CHICAGO—Gay content producer Flava Works filed a copyright infringement lawsuit last week in the District Court for the Northern District of Illinois against the file lockers and, and 26 John Does. This appears to be the first time Flava Works has sued file lockers for the theft of its content. The company sued "social video bookmarking" website in 2010, and won a preliminary injunction ruling in the case last year.

The current complaint was filed on behalf of Flava by Chicago attorney Meanith Huon, who was also involved in the MyVidster case. In the current suit, Huon has decided to include Oron and Filesonic in addition to the 26 Does despite also naming several other file sharing services in the complaint as engaging in the same sorts of allegedly illegal activities as the two named file lockers.

"On information and belief,,,,,,,,,, and, Earnwell Hong Kong LTD, and Rapidshare AG, and its users upload copyrighted and trademarked intellectual property (movies, songs, software, or pictures, etc.) to its computer servers," the complaint alleges, adding, "After a file is uploaded, the aforesaid websites provides to its users a unique Uniform Resource Locator (“URL”) which allows its users to view or download the file from the website. The URL’s are disseminated throughout the internet by the aforesaid website and its users, which enable anyone with the URL to access, copy, and download the intellectual property from the website’s servers."

The complaint further alleges that the 26 Does are members of five Yahoo groups, the primary purpose of which is "for illegal copyright file sharing." All of the Does, it adds, "posted links to copyrighted videos that were located on the websites,,,,,,,,, and, Earnwell Hong Kong LTD, and Rapidshare AG."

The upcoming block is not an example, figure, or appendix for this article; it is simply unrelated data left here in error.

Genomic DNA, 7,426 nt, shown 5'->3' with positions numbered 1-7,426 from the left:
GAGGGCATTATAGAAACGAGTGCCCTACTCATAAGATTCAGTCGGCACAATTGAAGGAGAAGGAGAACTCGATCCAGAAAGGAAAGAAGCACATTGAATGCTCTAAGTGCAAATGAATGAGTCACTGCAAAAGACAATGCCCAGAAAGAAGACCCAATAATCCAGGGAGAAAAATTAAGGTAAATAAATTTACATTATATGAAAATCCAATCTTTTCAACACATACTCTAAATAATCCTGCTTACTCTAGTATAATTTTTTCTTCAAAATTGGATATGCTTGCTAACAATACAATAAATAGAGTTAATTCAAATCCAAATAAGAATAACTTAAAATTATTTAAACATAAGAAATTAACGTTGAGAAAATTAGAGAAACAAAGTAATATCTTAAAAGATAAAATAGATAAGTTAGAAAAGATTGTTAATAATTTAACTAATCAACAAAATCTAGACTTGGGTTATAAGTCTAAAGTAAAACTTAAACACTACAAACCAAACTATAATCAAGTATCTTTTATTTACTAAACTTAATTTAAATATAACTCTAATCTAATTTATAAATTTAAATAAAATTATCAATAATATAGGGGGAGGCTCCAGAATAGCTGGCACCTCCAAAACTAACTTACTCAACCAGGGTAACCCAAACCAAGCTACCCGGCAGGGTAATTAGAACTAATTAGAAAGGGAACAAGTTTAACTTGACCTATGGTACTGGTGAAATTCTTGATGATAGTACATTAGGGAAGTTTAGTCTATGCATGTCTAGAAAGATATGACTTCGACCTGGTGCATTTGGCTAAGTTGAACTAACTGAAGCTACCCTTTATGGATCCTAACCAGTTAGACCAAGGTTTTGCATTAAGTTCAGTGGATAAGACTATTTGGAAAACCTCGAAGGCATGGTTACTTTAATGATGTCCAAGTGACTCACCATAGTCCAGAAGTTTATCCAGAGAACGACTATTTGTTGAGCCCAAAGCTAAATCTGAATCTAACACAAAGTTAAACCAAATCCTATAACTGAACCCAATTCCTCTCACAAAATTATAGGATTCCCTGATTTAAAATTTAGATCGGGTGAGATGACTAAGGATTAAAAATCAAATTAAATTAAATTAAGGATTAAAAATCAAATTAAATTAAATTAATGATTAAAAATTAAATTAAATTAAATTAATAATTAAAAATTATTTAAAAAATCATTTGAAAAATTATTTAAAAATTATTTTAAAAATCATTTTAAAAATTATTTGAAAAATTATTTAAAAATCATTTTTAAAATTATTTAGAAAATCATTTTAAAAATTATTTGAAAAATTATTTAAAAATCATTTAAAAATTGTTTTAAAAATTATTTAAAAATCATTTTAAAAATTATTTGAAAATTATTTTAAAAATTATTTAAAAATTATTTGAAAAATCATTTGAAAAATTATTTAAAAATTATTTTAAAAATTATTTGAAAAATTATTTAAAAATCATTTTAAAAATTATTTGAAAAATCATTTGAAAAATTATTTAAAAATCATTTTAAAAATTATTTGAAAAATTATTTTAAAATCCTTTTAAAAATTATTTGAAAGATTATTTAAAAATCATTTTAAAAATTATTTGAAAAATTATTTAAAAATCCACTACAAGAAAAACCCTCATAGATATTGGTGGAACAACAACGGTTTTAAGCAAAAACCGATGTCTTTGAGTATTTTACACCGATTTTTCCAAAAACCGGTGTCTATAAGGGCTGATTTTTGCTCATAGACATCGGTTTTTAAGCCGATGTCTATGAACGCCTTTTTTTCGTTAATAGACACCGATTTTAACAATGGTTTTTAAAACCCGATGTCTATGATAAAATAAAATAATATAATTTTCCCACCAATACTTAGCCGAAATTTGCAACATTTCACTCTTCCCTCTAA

Neither of the named file lockers are believed by the plaintiff to be "a legitimate file storage company" because of the "affiliates reward program" that pays members "based upon the number of downloads of their posted materials and based upon how many other premium memberships were bought by users accessing through the member’s links."

According to TorrentFreak, "It is unclear why Flava Works has singled out these two file-hosting services as the complaint also mentions that Hotfile, Fileserve and Rapidshare were used to share files. Filesonic in particular seems to be an odd choice since the cyberlocker disabled public file-sharing months ago, which led to an exodus of users."

The complaint also alleges that longtime industry third-party biller CCBill "handles payment processing for Oron," though a perusal of the premium sign-up pages on shows no indication that CCBill is currently billing for the site, and the company stated recently and previous to the filing of this lawsuit, that it would no longer provide such services for file lockers.

Flava is seeking compensatory and punitive damages, attorney's fees as well as statutory damages allowed under the Copyright Act.

The complaint can be accessed here.